Insist on a Home Inspection Before Buying Your House
You've found the home you want, at the right price, and the house looks like it's in pristine condition. But always keep in the mind that, particularly when the home is for sale by the owner, the home has been "dressed up" to accentuate its best features and minimize its potential flaws. Before you close on the purchase of a home - or sometimes even before you make an offer - you should insist on an independent home inspection by a professional inspector.
Many sellers have had inspectors and appraisers look at the home for purposes of the sale, and are aware (or should be) that buyers will likely ask for another inspection independent of their own. This article will focus on why inspections are necessary, what to look for during house inspections (as well as inspectors), and when to have homes inspected.
Why are Home Inspections Important?
You've seen the shiny buffed floors and sparkling granite counter tops, and maybe you've even flushed all the toilets, but before you put down a deposit and agree to take on a mortgage, you need to make sure that everything you don't see is in good working order. You'll want to make sure the heating or A/C unit isn't about to die, the foundation isn't silently cracking, and the roof isn't about to spring a huge leak. If you arrange for a house inspection by a professional before the sale goes through, the problem is still the seller's. If you choose not to have a home inspection done, the problem, unfortunately, becomes yours.
The number of home inspections performed increases each year and according to the American Society of Home Inspectors (ASHI), over 90% of home sales involve a house inspection. While this number doesn't differentiate between a seller-based inspection and buyer-based inspection, it certainly indicates the significance of home inspections in the buying process.
According to home inspectors, homes are sometimes not particularly well cared for by homeowners, who are slow to fix leaky faucets, replace heating or A/C filters or clunky furnaces. If homes with homeowners living in the property can be uncared for, imagine what conditions a foreclosed home can hide. Mold can grow if the water hasn't been turned off and the environment becomes moist.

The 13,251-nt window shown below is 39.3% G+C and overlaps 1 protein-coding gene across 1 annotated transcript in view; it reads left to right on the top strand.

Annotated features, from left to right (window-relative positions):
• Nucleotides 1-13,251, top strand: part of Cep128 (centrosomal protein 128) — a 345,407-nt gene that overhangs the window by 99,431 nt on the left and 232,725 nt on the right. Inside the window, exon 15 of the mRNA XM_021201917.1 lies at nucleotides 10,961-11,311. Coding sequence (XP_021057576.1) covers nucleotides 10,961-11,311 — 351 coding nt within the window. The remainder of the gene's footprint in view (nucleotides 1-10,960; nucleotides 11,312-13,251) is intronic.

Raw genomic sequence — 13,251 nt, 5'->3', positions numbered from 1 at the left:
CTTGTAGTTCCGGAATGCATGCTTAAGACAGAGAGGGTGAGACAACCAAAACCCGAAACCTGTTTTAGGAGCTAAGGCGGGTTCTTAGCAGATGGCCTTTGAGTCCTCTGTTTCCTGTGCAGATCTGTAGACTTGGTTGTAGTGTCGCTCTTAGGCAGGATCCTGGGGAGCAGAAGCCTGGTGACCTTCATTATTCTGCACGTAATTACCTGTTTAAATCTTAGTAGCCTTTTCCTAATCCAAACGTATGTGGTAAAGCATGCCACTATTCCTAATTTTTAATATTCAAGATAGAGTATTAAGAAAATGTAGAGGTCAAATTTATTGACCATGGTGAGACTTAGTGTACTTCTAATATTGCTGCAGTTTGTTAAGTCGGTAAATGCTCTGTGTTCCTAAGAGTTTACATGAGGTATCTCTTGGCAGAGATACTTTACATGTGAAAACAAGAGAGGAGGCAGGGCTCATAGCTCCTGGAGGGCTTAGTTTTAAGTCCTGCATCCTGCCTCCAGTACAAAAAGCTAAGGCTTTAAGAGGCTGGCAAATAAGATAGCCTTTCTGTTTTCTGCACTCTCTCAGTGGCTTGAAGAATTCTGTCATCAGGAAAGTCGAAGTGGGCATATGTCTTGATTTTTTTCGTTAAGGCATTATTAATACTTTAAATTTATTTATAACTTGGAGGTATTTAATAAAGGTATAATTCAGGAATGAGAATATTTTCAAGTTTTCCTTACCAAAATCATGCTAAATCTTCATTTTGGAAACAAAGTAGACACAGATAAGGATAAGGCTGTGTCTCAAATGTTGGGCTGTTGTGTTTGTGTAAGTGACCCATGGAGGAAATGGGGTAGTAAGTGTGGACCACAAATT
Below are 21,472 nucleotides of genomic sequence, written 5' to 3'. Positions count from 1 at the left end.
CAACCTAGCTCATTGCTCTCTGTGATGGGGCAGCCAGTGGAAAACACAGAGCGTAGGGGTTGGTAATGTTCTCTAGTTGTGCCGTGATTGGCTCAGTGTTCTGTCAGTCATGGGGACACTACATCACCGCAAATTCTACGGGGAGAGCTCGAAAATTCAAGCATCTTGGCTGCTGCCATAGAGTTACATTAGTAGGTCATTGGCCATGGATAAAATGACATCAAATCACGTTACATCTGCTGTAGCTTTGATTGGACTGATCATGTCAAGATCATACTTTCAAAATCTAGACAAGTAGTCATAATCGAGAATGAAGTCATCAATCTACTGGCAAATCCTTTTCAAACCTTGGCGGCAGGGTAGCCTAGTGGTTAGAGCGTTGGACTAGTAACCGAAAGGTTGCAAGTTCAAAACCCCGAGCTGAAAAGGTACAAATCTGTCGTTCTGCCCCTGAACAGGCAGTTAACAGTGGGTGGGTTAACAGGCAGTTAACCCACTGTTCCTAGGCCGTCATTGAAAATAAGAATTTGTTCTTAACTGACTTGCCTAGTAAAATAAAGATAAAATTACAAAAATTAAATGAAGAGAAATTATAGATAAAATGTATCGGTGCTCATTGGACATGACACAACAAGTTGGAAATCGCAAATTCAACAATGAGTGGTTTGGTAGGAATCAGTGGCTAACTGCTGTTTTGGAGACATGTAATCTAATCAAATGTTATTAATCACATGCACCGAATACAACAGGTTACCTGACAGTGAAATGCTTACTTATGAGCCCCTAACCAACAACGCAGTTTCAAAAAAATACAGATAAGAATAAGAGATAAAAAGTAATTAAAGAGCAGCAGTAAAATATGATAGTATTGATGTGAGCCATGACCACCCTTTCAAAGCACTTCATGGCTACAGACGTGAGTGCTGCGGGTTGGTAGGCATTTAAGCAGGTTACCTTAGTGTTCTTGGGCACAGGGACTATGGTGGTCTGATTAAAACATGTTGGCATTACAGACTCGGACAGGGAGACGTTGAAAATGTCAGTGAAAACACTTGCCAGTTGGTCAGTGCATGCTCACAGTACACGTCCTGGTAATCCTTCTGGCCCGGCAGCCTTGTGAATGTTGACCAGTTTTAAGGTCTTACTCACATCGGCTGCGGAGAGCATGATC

Because of the importance of a proper house inspection, you should make the purchase of the home contingent on your approval of a home inspector's report. When making a written offer for the home, simply make the home inspection a condition of the purchase.
What does a Home Inspection Entail?
Note that a home inspection generally covers moderate to serious issues and does not detail each and every scratch and dent in the home. If you want a more exacting report, you should discuss this with your inspector (a higher fee is likely) and walk through the home with him during the inspection if possible. Not only will you learn more about the process and what to look for, he may give you information on small flaws that he may not include in a report but you might want to be aware of for the future.
A house inspection will run about $200 to $500, depending on the person doing the inspection and factors such as the size of the home, age and type of home.
What should you look for in a home inspector?
The first thing to note is that most states do not have a certification or licensing process for home inspectors. If your state does not have licensing criteria, there are organizations such as ASHI which are nationally recognized as maintaining and requiring a certain level of expertise and competency from their members. You should make sure that your inspector is a member of such an organization.
Because you want the house inspection to be independent of the seller, you should not take the seller's inspection report at face value. Ideally, you want someone licensed or part of a professional organization. We are those inspectors and are expanding our business from Washington State, where we have performed over 1500 inspections during the past five years under the most stringent standards and regulations in the nation as state licensed inspectors/owners.
Referrals from your realtor, friends or local homeowners works best, as you can take their advice and learn from their past experiences.